In addition, the individuals own personal security and attachment style, which is determined at birth, can also mark a predisposition for dissociation. Childhood abuse and stress can lead to insecurity in adolescence, which is a risk factor for development of psychological disorders such as dissociation [2].

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The Role of Stress

Stress has been hypothesized as a contributing factor to the diagnosis of DID. In 2003, Williams et al. induced stressful experiences by way of recreation of a stressful memory and compared them to dissociative episodes and neutral emotional events (such as making a pot of coffee) in a woman with diagnosed DID to test the role of stress in dissociation. It was found that when she relived the stressful memory, a decrease in heart rate was found (marking a decrease in arousal; she calmed down) and she recalled having experienced dissociation, as if she was watching the event as an outsider. Thus, dissociation decreased heart rate in stressful situations and it can be extrapolated that dissociation is used by individuals with DID as a defence mechanism to deal with traumatic experiences[4][9].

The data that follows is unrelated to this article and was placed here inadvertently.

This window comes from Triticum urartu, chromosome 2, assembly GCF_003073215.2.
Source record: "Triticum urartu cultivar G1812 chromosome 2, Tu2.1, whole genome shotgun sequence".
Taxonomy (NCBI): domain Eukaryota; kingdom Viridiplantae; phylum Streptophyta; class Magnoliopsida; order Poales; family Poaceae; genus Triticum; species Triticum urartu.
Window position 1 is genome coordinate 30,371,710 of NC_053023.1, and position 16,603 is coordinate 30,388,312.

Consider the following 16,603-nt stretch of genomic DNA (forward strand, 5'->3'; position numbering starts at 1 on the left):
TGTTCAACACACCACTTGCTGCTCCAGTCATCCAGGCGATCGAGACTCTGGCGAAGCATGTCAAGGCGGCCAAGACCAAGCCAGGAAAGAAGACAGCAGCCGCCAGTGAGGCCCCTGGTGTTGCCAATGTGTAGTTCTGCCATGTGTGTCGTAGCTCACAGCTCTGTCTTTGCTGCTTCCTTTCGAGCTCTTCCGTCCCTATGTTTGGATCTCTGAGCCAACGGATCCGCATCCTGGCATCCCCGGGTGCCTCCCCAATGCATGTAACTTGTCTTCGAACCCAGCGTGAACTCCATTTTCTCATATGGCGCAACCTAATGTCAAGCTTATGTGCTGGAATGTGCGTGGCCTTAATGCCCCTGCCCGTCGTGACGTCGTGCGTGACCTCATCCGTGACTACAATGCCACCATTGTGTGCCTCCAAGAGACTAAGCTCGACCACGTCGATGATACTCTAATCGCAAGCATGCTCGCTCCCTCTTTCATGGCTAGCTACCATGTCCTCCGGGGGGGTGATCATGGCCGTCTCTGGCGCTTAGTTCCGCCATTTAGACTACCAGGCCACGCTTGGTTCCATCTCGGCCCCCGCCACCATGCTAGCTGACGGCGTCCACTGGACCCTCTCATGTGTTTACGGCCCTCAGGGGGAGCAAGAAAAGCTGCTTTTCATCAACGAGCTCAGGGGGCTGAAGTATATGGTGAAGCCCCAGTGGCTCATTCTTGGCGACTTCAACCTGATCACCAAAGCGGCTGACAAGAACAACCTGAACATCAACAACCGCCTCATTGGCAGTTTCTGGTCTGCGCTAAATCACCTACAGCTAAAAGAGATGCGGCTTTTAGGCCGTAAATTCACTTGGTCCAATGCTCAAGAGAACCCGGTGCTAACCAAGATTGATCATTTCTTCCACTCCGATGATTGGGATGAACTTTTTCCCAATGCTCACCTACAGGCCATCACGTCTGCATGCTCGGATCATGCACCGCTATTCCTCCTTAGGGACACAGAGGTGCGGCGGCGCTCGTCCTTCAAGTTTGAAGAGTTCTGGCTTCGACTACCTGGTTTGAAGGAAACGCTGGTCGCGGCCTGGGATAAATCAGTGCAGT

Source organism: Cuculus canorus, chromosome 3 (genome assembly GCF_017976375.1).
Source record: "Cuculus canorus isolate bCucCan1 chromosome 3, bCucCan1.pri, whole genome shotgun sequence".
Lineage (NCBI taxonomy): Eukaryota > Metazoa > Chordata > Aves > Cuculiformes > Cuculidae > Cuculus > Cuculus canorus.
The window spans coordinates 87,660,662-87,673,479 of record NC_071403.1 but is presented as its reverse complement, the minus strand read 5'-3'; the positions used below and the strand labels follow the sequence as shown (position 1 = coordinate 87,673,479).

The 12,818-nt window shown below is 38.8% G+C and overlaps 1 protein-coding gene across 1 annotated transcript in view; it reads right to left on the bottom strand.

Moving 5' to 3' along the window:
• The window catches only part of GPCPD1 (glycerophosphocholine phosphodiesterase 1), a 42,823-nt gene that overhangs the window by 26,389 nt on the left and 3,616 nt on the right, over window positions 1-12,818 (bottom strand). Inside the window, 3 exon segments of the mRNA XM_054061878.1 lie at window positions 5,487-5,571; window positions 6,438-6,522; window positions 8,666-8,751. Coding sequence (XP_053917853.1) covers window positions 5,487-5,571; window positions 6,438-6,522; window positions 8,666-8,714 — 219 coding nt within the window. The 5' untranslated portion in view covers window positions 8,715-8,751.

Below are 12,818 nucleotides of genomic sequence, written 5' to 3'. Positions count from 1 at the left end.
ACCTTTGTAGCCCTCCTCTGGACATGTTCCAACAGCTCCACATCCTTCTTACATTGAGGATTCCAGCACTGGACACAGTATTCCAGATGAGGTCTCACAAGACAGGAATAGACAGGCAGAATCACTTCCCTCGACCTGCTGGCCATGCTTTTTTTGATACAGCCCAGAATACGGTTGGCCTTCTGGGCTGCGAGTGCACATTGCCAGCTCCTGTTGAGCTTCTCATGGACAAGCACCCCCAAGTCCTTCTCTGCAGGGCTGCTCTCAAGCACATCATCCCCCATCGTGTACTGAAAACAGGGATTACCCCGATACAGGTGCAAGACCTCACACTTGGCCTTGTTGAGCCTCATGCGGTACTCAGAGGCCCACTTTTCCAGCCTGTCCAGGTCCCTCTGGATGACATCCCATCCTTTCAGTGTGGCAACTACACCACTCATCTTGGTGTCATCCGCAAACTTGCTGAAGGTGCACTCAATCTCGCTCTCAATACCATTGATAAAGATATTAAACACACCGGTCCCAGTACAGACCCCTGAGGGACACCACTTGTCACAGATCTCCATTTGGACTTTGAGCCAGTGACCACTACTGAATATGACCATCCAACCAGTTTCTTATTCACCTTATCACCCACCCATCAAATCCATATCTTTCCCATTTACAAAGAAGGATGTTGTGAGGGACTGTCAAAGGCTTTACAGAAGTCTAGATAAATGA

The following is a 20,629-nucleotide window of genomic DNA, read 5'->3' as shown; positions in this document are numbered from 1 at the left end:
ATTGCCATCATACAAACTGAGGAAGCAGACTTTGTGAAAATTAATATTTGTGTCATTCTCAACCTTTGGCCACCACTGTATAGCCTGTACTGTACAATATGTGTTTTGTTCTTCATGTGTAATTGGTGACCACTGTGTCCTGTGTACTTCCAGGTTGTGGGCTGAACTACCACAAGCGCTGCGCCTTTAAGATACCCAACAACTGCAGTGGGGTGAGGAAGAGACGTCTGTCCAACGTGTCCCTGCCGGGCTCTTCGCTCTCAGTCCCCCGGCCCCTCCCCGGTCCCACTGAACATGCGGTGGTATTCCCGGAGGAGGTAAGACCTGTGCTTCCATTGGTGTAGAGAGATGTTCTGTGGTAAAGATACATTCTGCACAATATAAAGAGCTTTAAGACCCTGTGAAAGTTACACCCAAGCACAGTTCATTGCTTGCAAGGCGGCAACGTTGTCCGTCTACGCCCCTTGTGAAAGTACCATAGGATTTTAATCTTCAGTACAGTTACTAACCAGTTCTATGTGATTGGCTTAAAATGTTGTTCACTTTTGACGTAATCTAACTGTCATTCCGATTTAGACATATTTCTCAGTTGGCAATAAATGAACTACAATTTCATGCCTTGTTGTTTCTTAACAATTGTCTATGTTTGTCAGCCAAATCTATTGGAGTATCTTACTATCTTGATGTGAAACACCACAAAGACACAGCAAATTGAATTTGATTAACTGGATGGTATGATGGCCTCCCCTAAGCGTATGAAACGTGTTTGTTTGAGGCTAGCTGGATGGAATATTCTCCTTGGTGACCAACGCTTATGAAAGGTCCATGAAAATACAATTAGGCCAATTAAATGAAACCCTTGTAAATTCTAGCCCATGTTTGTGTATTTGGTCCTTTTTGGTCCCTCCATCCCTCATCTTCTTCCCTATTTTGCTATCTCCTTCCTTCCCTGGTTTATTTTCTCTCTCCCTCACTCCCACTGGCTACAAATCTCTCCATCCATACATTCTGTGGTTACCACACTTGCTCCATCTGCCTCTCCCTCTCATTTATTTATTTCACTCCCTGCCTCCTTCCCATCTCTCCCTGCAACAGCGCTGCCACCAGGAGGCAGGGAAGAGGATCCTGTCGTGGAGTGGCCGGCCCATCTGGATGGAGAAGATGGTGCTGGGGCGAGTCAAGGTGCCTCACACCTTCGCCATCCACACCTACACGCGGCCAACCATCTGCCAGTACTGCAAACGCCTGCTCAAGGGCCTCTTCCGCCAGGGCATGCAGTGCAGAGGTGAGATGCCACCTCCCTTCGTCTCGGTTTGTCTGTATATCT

Sociocognitive Model

The Sociocognitive model as one of the etiologies of Dissociative Identity Disorder, presented by Spanos in 1994, states that individuals can, unknowingly, act as though they have multiple personalities due to a number of factors, including influences from their environment, the media, and psychotherapeutic interventions[13].

Social Contamination

Social contamination is the acknowledgement of any given phenomenon by any given culture and society. DID has been recognized as a disorder in certain societies though media (books, movies, etc.), scientific inquiry and knowledge. DID is taught in medical schools such that therapists are made aware of its existence[1]. Based on the Sociocognitive model, the exposure to the concept of DID can be sufficient to induce DID in some patients[14].

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Role of Social Interaction